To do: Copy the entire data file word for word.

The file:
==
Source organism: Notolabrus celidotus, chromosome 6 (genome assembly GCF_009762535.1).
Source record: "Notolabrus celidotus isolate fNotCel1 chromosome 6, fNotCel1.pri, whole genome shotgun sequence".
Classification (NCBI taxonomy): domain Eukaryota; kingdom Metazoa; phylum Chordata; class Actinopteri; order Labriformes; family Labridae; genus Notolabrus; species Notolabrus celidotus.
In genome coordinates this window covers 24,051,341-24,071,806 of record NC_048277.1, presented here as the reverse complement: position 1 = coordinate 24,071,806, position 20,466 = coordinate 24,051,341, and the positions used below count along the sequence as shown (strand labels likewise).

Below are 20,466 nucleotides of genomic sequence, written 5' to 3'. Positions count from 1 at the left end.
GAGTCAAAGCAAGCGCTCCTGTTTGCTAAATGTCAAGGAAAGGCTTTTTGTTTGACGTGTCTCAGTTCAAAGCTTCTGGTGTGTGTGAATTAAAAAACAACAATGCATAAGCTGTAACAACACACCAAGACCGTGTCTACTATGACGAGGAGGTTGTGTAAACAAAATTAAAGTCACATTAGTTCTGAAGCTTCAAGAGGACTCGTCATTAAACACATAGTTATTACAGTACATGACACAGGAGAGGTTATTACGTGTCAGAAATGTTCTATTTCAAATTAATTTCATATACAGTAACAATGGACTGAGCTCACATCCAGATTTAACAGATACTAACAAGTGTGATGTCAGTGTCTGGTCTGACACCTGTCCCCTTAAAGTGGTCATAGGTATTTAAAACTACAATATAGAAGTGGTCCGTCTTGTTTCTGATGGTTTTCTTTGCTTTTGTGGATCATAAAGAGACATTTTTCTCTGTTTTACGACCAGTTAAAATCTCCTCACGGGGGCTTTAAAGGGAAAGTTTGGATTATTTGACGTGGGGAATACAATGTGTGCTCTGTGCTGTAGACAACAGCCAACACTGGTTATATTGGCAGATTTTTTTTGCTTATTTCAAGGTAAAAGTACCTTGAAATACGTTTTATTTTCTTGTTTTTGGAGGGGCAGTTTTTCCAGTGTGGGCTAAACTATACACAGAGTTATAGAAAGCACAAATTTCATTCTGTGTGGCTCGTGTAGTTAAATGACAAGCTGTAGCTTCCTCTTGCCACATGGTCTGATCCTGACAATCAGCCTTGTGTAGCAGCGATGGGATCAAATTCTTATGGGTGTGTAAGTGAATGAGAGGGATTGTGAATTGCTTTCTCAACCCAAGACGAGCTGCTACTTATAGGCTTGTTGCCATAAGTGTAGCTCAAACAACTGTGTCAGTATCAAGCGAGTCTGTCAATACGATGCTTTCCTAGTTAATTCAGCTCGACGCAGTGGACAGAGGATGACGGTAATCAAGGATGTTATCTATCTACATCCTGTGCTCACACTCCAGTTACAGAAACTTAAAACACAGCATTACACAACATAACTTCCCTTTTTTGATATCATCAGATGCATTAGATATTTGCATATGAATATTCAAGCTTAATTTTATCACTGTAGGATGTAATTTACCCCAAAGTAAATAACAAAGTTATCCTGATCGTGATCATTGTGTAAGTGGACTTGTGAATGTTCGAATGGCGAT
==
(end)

Source organism: Notolabrus celidotus, chromosome 6 (genome assembly GCF_009762535.1).
Source record: "Notolabrus celidotus isolate fNotCel1 chromosome 6, fNotCel1.pri, whole genome shotgun sequence".
Classification (NCBI taxonomy): domain Eukaryota; kingdom Metazoa; phylum Chordata; class Actinopteri; order Labriformes; family Labridae; genus Notolabrus; species Notolabrus celidotus.
In genome coordinates this window covers 24,051,341-24,071,806 of record NC_048277.1, presented here as the reverse complement: position 1 = coordinate 24,071,806, position 20,466 = coordinate 24,051,341, and the positions used below count along the sequence as shown (strand labels likewise).

Below are 20,466 nucleotides of genomic sequence, written 5' to 3'. Positions count from 1 at the left end.
GAGTCAAAGCAAGCGCTCCTGTTTGCTAAATGTCAAGGAAAGGCTTTTTGTTTGACGTGTCTCAGTTCAAAGCTTCTGGTGTGTGTGAATTAAAAAACAACAATGCATAAGCTGTAACAACACACCAAGACCGTGTCTACTATGACGAGGAGGTTGTGTAAACAAAATTAAAGTCACATTAGTTCTGAAGCTTCAAGAGGACTCGTCATTAAACACATAGTTATTACAGTACATGACACAGGAGAGGTTATTACGTGTCAGAAATGTTCTATTTCAAATTAATTTCATATACAGTAACAATGGACTGAGCTCACATCCAGATTTAACAGATACTAACAAGTGTGATGTCAGTGTCTGGTCTGACACCTGTCCCCTTAAAGTGGTCATAGGTATTTAAAACTACAATATAGAAGTGGTCCGTCTTGTTTCTGATGGTTTTCTTTGCTTTTGTGGATCATAAAGAGACATTTTTCTCTGTTTTACGACCAGTTAAAATCTCCTCACGGGGGCTTTAAAGGGAAAGTTTGGATTATTTGACGTGGGGAATACAATGTGTGCTCTGTGCTGTAGACAACAGCCAACACTGGTTATATTGGCAGATTTTTTTTGCTTATTTCAAGGTAAAAGTACCTTGAAATACGTTTTATTTTCTTGTTTTTGGAGGGGCAGTTTTTCCAGTGTGGGCTAAACTATACACAGAGTTATAGAAAGCACAAATTTCATTCTGTGTGGCTCGTGTAGTTAAATGACAAGCTGTAGCTTCCTCTTGCCACATGGTCTGATCCTGACAATCAGCCTTGTGTAGCAGCGATGGGATCAAATTCTTATGGGTGTGTAAGTGAATGAGAGGGATTGTGAATTGCTTTCTCAACCCAAGACGAGCTGCTACTTATAGGCTTGTTGCCATAAGTGTAGCTCAAACAACTGTGTCAGTATCAAGCGAGTCTGTCAATACGATGCTTTCCTAGTTAATTCAGCTCGACGCAGTGGACAGAGGATGACGGTAATCAAGGATGTTATCTATCTACATCCTGTGCTCACACTCCAGTTACAGAAACTTAAAACACAGCATTACACAACATAACTTCCCTTTTTTGATATCATCAGATGCATTAGATATTTGCATATGAATATTCAAGCTTAATTTTATCACTGTAGGATGTAATTTACCCCAAAGTAAATAACAAAGTTATCCTGATCGTGATCATTGTGTAAGTGGACTTGTGAATGTTCGAATGGCGAT